The first time I saw Mugsy, he was under anesthesia, prepped for surgery; huge patches of skin over his legs, chest and flanks were beginning to slough and surgical intervention was required. “Is that what I think it is?” I asked Dr. Khorzad, the ER attending in charge of the case.
“Yep. Necrotizing fasciitis,” she replied, avoiding the more sensational and fear-mongering synonym: “flesh-eating disease.”
Mugsy was a gregarious, four-month-old male Shar Pei who had suddenly developed a dime-sized swelling on his chest.
“I thought it was just a bug bite,” said Mugsy’s owner, Chuck. But within 24 hours, his boisterous puppy had collapsed and become septic, and he was in excruciating pain.
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Though the media plays up the concept of invisible bugs munching their way through tissue, the disease typically starts out with a minor injury, or even no identifiable trauma. Bacteria inoculated under the skin produce toxins and protein-destroying enzymes capable of cleaving skin from underlying fat and fascia.
“Now he’s doing better,” said Khorzad, as one of our residents began removing dead and dying flesh. “Good job I didn’t reach the owner when I wanted to put him to sleep.”
Her comment sent me backtracking through Mugsy’s history to discover how a failure to communicate had saved the dog’s life.
Shortly after his admission, Mugsy had taken a turn for the worse; his blood pressure plummeted and his pain became intractable. Given his blood work, clinical parameters and response to therapy, Khorzad was convinced that Mugsy could not survive. Ready to recommend humane euthanasia over suffering, she called Chuck, urging him to get to the hospital as soon as possible. But Chuck didn’t pick up. Every call went to voice mail.
It turned out that Chuck was in the middle of a “Tough Mudder” event, running up and down an intense army-style obstacle course in rural New Hampshire. When he finally listened to his messages some five hours later, he jumped into his car and headed straight for the hospital, still covered in mud. Amazingly, by the time he arrived, Mugsy had done the unthinkable. His puppy was more comfortable and his fever was beginning to subside. Mugsy actually wanted to eat.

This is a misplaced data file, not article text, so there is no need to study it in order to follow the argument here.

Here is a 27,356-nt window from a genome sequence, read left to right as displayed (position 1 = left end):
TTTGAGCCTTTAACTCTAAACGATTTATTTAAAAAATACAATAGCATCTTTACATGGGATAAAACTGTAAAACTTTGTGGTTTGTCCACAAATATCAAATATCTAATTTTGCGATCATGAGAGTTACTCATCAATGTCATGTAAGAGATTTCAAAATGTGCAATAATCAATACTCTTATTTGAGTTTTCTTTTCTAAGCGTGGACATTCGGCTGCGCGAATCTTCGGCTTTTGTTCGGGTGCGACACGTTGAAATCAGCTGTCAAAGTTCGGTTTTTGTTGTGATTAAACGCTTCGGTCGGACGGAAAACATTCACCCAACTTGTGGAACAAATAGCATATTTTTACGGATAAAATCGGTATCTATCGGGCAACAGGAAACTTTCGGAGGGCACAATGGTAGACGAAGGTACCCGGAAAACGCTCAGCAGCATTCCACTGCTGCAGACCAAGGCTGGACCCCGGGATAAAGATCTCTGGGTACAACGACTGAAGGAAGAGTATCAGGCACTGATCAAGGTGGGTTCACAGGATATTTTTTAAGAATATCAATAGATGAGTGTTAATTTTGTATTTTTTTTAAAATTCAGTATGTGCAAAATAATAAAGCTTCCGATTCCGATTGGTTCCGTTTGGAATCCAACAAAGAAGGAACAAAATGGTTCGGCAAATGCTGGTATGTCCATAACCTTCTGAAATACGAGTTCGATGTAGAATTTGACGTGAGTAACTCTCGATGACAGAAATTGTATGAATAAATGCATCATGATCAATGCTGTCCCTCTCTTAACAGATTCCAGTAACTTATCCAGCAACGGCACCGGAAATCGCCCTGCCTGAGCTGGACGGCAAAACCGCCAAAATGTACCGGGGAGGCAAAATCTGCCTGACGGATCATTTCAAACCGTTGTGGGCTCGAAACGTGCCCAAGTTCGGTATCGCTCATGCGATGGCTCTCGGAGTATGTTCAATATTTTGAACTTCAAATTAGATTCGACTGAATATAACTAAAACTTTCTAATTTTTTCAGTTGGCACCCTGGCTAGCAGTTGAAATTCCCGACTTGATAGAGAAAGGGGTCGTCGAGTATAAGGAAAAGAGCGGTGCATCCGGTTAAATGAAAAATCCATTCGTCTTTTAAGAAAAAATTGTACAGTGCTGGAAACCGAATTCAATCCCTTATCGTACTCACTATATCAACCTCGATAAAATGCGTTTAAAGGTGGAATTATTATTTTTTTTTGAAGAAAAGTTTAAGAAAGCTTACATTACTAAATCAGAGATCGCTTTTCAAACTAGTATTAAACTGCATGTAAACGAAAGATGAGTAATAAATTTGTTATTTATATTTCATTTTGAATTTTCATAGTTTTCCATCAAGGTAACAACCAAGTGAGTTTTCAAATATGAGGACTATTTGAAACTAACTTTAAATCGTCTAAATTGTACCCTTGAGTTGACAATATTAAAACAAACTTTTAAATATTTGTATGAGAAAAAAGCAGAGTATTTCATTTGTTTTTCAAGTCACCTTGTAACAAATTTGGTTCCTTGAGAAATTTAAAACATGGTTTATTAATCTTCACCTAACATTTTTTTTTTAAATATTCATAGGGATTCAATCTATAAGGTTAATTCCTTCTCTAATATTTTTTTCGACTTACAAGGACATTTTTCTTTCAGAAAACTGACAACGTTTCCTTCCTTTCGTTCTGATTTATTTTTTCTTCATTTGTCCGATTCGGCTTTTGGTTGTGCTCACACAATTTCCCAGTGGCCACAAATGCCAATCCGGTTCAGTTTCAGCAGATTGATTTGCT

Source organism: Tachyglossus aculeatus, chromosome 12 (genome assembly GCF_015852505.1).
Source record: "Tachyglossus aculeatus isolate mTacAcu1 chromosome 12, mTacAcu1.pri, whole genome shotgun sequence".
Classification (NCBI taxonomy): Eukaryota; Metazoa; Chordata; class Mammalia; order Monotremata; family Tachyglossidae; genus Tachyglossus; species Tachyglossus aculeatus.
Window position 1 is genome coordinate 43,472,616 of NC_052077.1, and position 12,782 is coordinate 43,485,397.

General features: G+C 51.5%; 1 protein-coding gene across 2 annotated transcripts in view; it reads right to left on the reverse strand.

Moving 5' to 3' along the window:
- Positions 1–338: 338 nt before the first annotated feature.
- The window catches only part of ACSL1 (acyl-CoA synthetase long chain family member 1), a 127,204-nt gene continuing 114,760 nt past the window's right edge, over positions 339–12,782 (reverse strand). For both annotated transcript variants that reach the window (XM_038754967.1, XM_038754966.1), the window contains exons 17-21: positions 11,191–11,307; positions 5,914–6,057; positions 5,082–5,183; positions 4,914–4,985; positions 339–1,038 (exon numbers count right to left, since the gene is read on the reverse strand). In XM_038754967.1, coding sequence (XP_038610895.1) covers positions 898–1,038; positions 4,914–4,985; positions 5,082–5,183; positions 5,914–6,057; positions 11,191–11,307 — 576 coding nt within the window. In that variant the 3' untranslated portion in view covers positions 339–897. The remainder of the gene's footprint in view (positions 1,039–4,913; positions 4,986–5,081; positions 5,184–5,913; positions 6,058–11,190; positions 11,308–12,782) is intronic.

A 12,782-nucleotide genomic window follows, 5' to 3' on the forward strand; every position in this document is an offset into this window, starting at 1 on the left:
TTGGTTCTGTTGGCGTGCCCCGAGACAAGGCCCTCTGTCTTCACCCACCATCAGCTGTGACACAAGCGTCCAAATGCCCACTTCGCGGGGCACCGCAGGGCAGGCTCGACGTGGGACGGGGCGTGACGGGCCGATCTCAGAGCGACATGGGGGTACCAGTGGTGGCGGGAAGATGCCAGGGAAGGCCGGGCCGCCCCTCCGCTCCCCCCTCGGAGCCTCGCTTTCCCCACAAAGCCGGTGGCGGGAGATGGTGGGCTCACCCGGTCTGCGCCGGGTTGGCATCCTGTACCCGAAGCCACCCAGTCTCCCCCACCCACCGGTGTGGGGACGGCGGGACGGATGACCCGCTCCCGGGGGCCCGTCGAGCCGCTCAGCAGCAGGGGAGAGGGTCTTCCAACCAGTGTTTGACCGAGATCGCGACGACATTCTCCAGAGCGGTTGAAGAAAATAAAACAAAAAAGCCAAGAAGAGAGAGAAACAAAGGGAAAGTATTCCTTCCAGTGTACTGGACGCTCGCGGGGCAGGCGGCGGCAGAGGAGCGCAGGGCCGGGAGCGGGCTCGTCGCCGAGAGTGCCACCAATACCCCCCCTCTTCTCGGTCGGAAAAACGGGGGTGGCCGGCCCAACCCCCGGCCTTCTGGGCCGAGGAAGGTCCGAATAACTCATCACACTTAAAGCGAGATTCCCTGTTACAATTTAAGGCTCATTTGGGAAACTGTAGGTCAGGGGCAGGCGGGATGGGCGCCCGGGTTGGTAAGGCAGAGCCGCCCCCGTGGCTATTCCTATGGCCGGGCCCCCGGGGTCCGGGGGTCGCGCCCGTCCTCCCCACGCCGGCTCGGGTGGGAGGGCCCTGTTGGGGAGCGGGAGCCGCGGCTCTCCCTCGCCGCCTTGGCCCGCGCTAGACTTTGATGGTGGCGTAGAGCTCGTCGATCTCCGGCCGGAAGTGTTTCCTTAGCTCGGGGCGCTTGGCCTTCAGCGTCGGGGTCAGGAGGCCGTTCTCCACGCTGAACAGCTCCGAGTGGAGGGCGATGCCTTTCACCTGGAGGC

Chuck told me, “When we first came through the ER, I lay down with him and said, ‘If you’re going to fight, I’ll fight with you.’ As weak as he was, he placed his paw on my hand. I knew he didn’t want to give up. During the race, I wore an armband with his name on it. I didn’t know whether I would be strong enough to complete the course, but I reckoned that if Mugsy could fight, then so would I.”
Roughly one in four people die from necrotizing fasciitis; many are subjected to multiple surgeries, including limb amputation. Fortunately, in dogs, nearly 90 percent survive. Mugsy required only one major procedure, managed to keep all four legs and came back to make a full recovery. Today, he is a healthy one-year-old, with a few lengthy scars to show for his brush with death.
I asked Chuck and Dr. Khorzad what they learned from the five hours that made all the difference.
“I know what would have happened,” said Chuck, “but Dr. Khorzad was always totally up-front with me. A while back, I got in a car accident and damaged the tendons in my hand. Doctors said I’d never catch a baseball in a glove again. Guess what?”
Chuck didn’t dwell on the kismet of being incommunicado. It was enough to be an optimist, a fighter—and, as he said, “it’s not over ’til it’s over.”
I know how it feels to see a dog you had given up on, a lost cause, come back from the brink of death. It’s a humbling and haunting experience. Dr. Khorzad did not make a mistake. Hindsight is not a prognostic tool. She made a call in real time, and as I see it, her fallibility defined her honesty, prioritized her desire to stop suffering. She saw the lesson as a new perspective on future cases.
“As the years pass, I am more and more willing to give a chance to the cases that have a low chance of recovery.” It’s the mindset of a clinician who never ceases to be amazed by the power of canine determination. It’s the silent whisper in an ear, the invisible tap on the shoulder, the reminder that—as was the case with Mugsy—it’s not over ’til it’s over.